The Theravada school is the historical result of what many scholars named the Sthaviras. The Theravada is at the same time the original Buddhism and also the result of an evolution. Both things. It contains the original Buddhism with different approaches already existing in the same Buddha Sangha. Like we check in the linked AN 6.46. And also it contains the stuff of the following times until the Canon was finished. The Abhidhamma explanations also is an original part of all that. If the Abhidhamma is an expansion of its original approach from the Buddha times, the same could be said about any other approach or position.

The Cannon doesn't include incompatible Dhamma views, like those about a mind arising from a brain, the non existence of kamma and rebirth, the jhanas being the only door for nibbana, the gender theory and etcetera. Paradoxically, these ideas appears under the umbrella of that new label "Early Buddhist Teaching".
User avatar
zerotime
Posts: 310
Joined: Thu Jun 25, 2009 10:55 pm

Re: what is difference between suttas and Abhidamma

Post by zerotime »

*sorry the typo error: the attributed Sthaviras language was Paiśācī not "Pasenaci"

https://en.wikipedia.org/wiki/Paishachi
auto
Posts: 3233
Joined: Thu Dec 21, 2017 12:02 pm

Re: what is difference between suttas and Abhidamma

Post by auto »

Pulsar wrote: Wed May 11, 2022 11:27 am ..
rupa and kaya difference is that the kaya is a sense organ, but rupa is a sense organ object. And you can assume that the sense organ object can be the sense organ itself. Thus, rupa can be tangible, but what you can see with the eyes might be not tangible for the kaya.
https://suttacentral.net/sn35.232/en/sujato?layout=sidebyside&reference=none&notes=asterisk&highlight=false&script=latin wrote: The Buddha has an eye
Saṁvijjati kho, āvuso, bhagavato cakkhu.
with which he sees a sight.
Passati bhagavā cakkhunā rūpaṁ.
But he has no desire and greed,
Chandarāgo bhagavato natthi.
..
The Buddha has a body
Saṁvijjati kho, āvuso, bhagavato kāyo.
with which he senses touch.
Phusati bhagavā kāyena phoṭṭhabbaṁ.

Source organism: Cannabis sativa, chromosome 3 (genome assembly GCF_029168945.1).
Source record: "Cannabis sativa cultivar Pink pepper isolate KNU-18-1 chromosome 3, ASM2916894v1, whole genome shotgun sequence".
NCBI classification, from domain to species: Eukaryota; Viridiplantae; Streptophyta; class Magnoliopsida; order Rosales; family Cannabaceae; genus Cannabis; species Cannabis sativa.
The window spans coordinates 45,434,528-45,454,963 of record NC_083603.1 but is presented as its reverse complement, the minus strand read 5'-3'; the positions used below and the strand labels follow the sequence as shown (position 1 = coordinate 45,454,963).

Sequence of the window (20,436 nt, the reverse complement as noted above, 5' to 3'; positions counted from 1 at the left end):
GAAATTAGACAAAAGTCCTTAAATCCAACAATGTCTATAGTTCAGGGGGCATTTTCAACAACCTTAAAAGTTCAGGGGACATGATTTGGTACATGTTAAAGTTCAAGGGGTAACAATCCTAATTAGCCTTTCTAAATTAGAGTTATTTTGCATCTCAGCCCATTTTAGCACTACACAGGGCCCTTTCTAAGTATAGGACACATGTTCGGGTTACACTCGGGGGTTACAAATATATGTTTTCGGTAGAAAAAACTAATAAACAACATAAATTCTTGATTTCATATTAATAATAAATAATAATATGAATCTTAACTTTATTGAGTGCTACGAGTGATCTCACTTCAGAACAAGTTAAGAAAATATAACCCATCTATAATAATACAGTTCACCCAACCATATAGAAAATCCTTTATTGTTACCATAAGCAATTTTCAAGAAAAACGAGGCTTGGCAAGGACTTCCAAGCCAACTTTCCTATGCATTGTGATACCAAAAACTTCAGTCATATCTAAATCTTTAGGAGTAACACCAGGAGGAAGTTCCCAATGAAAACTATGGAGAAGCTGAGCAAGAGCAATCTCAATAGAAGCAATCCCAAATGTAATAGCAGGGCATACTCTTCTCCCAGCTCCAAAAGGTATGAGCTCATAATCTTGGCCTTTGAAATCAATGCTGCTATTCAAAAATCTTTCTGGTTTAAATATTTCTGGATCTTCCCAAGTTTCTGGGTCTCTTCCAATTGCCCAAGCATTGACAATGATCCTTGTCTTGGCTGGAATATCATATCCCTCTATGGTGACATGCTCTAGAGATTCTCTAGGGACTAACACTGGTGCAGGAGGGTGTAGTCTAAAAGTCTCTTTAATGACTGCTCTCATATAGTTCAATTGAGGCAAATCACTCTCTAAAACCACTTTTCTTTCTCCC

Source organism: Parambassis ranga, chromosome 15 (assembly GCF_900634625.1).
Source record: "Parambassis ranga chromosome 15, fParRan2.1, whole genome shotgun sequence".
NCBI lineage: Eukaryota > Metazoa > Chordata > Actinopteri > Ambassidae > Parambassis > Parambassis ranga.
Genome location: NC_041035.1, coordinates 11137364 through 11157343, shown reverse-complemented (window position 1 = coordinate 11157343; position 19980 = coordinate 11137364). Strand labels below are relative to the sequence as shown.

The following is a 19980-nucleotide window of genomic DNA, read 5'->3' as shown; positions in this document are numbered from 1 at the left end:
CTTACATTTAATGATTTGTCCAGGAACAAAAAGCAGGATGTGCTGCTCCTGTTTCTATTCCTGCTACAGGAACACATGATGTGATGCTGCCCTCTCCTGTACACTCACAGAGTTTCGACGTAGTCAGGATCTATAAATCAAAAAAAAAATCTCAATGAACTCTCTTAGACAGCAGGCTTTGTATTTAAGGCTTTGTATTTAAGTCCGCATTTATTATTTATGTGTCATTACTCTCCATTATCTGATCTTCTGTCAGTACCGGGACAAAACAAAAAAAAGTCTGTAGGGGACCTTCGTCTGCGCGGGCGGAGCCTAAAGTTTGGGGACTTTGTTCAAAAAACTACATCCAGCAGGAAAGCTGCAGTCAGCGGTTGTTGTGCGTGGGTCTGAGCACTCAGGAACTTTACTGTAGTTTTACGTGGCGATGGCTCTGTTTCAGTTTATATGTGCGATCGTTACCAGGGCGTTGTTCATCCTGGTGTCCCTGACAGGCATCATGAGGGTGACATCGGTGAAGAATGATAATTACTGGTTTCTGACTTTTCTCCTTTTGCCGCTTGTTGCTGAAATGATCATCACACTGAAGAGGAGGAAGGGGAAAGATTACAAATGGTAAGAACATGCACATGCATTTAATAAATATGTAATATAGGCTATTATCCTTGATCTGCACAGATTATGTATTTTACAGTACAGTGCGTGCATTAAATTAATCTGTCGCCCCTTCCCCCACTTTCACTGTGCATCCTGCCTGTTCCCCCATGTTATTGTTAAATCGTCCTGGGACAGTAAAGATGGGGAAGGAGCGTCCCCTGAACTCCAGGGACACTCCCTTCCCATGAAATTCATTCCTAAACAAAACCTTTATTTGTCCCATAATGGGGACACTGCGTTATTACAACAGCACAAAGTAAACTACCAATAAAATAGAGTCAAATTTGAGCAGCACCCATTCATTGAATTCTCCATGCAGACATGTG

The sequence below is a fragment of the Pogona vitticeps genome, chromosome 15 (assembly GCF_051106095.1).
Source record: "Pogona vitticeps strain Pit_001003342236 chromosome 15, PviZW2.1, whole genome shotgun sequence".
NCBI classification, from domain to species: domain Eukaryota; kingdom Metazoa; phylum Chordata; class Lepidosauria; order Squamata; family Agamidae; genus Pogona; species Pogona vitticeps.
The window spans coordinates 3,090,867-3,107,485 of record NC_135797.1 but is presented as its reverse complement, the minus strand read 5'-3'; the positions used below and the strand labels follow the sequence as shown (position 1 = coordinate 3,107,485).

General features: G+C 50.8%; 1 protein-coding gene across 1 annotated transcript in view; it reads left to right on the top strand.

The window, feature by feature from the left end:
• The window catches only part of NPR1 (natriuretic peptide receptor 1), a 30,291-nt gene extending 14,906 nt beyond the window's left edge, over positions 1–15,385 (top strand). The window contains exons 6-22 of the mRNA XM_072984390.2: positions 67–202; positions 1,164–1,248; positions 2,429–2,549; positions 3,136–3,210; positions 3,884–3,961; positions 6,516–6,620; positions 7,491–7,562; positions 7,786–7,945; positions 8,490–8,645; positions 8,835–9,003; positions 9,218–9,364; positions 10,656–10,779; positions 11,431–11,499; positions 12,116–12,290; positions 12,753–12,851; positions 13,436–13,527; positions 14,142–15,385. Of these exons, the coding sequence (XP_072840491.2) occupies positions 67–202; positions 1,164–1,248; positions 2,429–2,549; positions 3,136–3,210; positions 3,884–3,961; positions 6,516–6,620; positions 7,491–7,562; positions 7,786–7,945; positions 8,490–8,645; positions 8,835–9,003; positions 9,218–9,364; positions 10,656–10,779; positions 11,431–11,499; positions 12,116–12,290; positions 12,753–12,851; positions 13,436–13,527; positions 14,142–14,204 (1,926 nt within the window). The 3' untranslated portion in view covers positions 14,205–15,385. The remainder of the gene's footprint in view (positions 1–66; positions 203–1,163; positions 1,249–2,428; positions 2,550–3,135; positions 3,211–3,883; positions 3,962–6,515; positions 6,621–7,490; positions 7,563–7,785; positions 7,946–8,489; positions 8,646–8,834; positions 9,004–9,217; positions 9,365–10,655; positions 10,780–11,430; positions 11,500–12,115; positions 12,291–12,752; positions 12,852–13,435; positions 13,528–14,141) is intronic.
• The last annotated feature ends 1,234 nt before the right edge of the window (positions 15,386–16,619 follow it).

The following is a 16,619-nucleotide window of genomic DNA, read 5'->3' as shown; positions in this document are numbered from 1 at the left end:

You seem saying sound is not physical but the hands(kaya) are? the confusion might come because you can't touch the sound or see it like you could see the hands?
Pulsar wrote: Wed May 04, 2022 8:22 pm Buddha teaches in sutta pitaka that when there is craving
it emerges as
1. eye consciousness
, a sight which is like a reflection in a pond (it is impossible that this is solid) what appears in the eye which is a watery medium ... is a reflection of a thing seen. It is true that the eye is physical and the thing seen is physical but the reflection in the eye is not physical.
..
All of the above are events of the mind. True they are derived from physical objects.
Clap two hands which are physical, a sound emerges. that sound is not physical, it is true that if not for the hands (physical) sound will not appear.
..
  • Even as sights, tastes, emerge via sense bases, the person names these as "I see" " I hear". due to craving to bring "I" into existence
  • This event is called naming, or identification
For the Arahant there is no emergence of consciousness via sense bases. He does not crave for such, hence no need to name, no identification is pursued.
There is no arising for the Arahant.
Yet the Arahant is not blind nor deaf.
The different kinds of consciousness that appear in the puthujjana are called forms, in this instance.
Pulsar
Posts: 1725
Joined: Tue Feb 05, 2019 6:52 pm

Re: what is difference between suttas and Abhidamma

Post by Pulsar »

When I wrote that  
  • meditation on corpses and bloated bodies are pointless,
Ceisiwr responded 
This doesn't seem right. The contemplation of corpses is to aid overcoming sensual desire and to facilitate entry into Jhāna. This can be done via looking at a dead corpse, or it can be done mentally via mental images of a corpse. 
Where in the 8-fold path does it say contemplation on corpses aid entry into jhana? Can you bring me an example from Samyutta nikaya with a parallel in Samyukta agama that says so?
Regards :candle:
Joe.c
Posts: 197
Joined: Fri Nov 26, 2021 5:01 am

Re: what is difference between suttas and Abhidamma

Post by Joe.c »

Pulsar wrote: Sat May 14, 2022 5:10 pm When I wrote that  
  • meditation on corpses and bloated bodies are pointless.
    Where in the 8-fold path does it say contemplation on corpses aid entry into jhana? Can you bring me an example from Samyutta nikaya with a parallel in Samyukta agama that says so?
    Regards :candle:
I can't believe i sort of agree with Ceisiwr.

This is another ignorance post that I have seen by this person. Blindly follow without proper investigation or without direct own experience/wisdom will lead to nowhere.

Have this person see or investigate SN 46.60 or MN 13 or SN 54.9 or other Sutta or Vinaya? I bet not. Even in vinaya there is asubha explanation.

MN 13:
...Furthermore, suppose that you were to see that same sister as a corpse discarded in a charnel ground. And she had been dead for one, two, or three days, bloated, livid, and festering...